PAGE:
2. Give students a writing prompt that challenges their thinking or forces them to think outside their comfort zone. You can get into some really controversial topics like gun control, or you can try to challenge the teenage psyche. I thought of an idea for this when walking through the halls of our school this morning, and noted that every second teen was wearing Bludstone boots with rolled up jeans or tights. They look nice, but they all look the same. I was struck by how crazy it is that they all feel they need to wear the same “uniform.” I also know that they feel the need to fit in. So, a writing prompt like this will make them struggle — they either have to find a good reason to back up their belief in dressing like everyone else, or to think about whether it does make sense or not. There’s a challenge there, either way.
2. Use mentor sentences and texts to teach important concepts and skills. Decide on what it is you want your students to learn and then provide them with a text that illustrates that skill in use. Ask them what the writer’s purpose is and how they achieve that purpose — don’t tell them what you want; leave it open-ended to see what they come up with. For example, one thing I will be working on with my tenth grade class is the various ways that writer’s develop ideas. One way is by using analogies. I will give them several passages from mentor texts that illustrate this, and ask them: what did the writer do? Why? I’ll give them time to read and reflect; then, we’ll discuss their theories as a class. The struggle occurs because unlike a focused question (find the analogy) they don’t know what they are looking for when they see the text, and have to draw on their skills as an English student to figure it out. I always tart with some easy texts and then build to more complex ones as they get more skilled. I will also emphasize the importance of this as a process: when we read for the first time, we don’t always know what the author is doing. However, if we learn to make educated guesses, then we will be much more able to analyze literature with confidence. This is another place where you can model your own process. Ask students to randomly select a passage from a text, and you can show them the strategies you use to analyze text.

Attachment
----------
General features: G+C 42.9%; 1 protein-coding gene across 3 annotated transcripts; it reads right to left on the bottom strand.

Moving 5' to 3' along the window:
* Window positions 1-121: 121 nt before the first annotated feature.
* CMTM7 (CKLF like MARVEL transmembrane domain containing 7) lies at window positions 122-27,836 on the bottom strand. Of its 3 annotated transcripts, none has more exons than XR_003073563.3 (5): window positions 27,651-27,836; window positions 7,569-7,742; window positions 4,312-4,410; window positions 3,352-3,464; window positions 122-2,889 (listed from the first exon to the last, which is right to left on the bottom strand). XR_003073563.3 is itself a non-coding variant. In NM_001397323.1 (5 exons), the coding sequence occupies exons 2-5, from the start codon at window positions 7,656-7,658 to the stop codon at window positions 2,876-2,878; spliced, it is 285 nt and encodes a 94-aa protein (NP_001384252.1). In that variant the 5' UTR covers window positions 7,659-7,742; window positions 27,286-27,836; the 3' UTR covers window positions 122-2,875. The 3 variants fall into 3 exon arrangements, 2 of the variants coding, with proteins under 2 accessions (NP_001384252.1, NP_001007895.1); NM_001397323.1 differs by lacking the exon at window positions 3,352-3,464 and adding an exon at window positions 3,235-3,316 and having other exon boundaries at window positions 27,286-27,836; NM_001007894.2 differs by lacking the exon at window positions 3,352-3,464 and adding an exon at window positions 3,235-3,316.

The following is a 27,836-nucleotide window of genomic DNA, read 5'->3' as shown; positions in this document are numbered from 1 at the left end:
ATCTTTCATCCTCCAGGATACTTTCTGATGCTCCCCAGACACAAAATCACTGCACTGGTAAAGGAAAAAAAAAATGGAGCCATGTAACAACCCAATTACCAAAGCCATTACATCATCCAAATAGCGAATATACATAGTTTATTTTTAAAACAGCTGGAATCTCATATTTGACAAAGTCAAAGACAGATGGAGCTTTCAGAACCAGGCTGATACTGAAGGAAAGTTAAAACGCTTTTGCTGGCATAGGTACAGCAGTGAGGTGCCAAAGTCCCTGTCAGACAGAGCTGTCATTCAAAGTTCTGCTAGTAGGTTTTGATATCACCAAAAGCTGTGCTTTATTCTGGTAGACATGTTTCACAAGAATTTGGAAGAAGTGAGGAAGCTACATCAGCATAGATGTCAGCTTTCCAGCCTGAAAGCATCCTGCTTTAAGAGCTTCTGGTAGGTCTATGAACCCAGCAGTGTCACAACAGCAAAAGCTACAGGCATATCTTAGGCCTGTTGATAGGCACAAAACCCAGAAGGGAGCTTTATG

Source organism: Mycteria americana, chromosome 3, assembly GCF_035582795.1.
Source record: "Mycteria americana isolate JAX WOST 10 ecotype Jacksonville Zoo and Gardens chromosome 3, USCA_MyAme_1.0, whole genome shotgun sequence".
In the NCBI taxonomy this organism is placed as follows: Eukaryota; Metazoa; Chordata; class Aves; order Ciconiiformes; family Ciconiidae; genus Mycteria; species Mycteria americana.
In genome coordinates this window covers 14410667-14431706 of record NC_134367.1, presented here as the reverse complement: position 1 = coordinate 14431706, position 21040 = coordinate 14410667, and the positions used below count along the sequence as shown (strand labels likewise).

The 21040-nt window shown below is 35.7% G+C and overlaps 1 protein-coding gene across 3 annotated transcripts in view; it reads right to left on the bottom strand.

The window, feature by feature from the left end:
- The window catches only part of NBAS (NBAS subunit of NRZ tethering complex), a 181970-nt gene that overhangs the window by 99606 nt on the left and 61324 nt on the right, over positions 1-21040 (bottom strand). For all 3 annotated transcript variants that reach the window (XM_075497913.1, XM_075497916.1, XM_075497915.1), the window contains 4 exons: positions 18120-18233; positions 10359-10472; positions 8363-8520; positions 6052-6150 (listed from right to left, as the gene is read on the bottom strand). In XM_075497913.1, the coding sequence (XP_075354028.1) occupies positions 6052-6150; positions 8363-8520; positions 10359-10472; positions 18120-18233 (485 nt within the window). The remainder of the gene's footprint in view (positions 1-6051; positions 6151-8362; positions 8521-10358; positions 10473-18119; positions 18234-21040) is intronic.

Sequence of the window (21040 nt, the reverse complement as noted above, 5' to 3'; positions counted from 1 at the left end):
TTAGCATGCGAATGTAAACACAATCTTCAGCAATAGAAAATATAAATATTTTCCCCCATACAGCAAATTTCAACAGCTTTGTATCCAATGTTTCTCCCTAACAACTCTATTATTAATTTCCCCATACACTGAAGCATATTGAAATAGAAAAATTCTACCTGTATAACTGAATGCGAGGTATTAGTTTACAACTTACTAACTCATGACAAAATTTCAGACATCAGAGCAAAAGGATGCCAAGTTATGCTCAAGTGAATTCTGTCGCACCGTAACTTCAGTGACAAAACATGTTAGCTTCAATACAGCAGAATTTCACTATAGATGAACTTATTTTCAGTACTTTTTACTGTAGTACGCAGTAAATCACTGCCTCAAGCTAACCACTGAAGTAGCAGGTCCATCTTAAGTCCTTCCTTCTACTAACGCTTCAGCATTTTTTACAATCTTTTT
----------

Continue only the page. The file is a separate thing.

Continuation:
*You can easily differentiate this process by providing students with different texts.
3. Use group challenges and activities that are challenging and will force the students to do some critical thinking. You can do these as bell ringers at the first of every class, or as a once a week activity that requires students to work together to solve a challenging task. The competition factor with these makes the challenge much more fun.
4. After you have taught and scaffolded certain skills, have students apply these to something new. For example, after you have taught methods of characterization using a series of short stories, give them a story that was not discussed in class and have them discover the author’s methods without any guidance from you. Pick a story that’s a little bit harder than the ones you’ve done in class. I’ve written about this gradual release model in a previous post that you can read here.
5. Whenever you can, make the learning student-directed. I rarely give students questions about a text, because I feel that tells them what to think, and points them directly toward what I think is important. I will use some guiding questions at the beginning of the year, but after that we dive into activities that get them working and thinking independently about the texts. It’s not always easy for them, but then there’s that productive struggle again. The beauty of this process is seeing the looks on their faces when they actually “crack” a difficult problem. I wrote about a wonderful “eureka” moment that my students experienced last year, in this post.
If you’d like some activities that will provide your students with some moments of productive struggle, I’ve got a whole pile of them in my Activities for Critical Thinking Bundle.
How do you find opportunities for productive struggle in your classroom? I’d love to hear your successes and failures — because we know that failure is a part of the learning process! Please share below.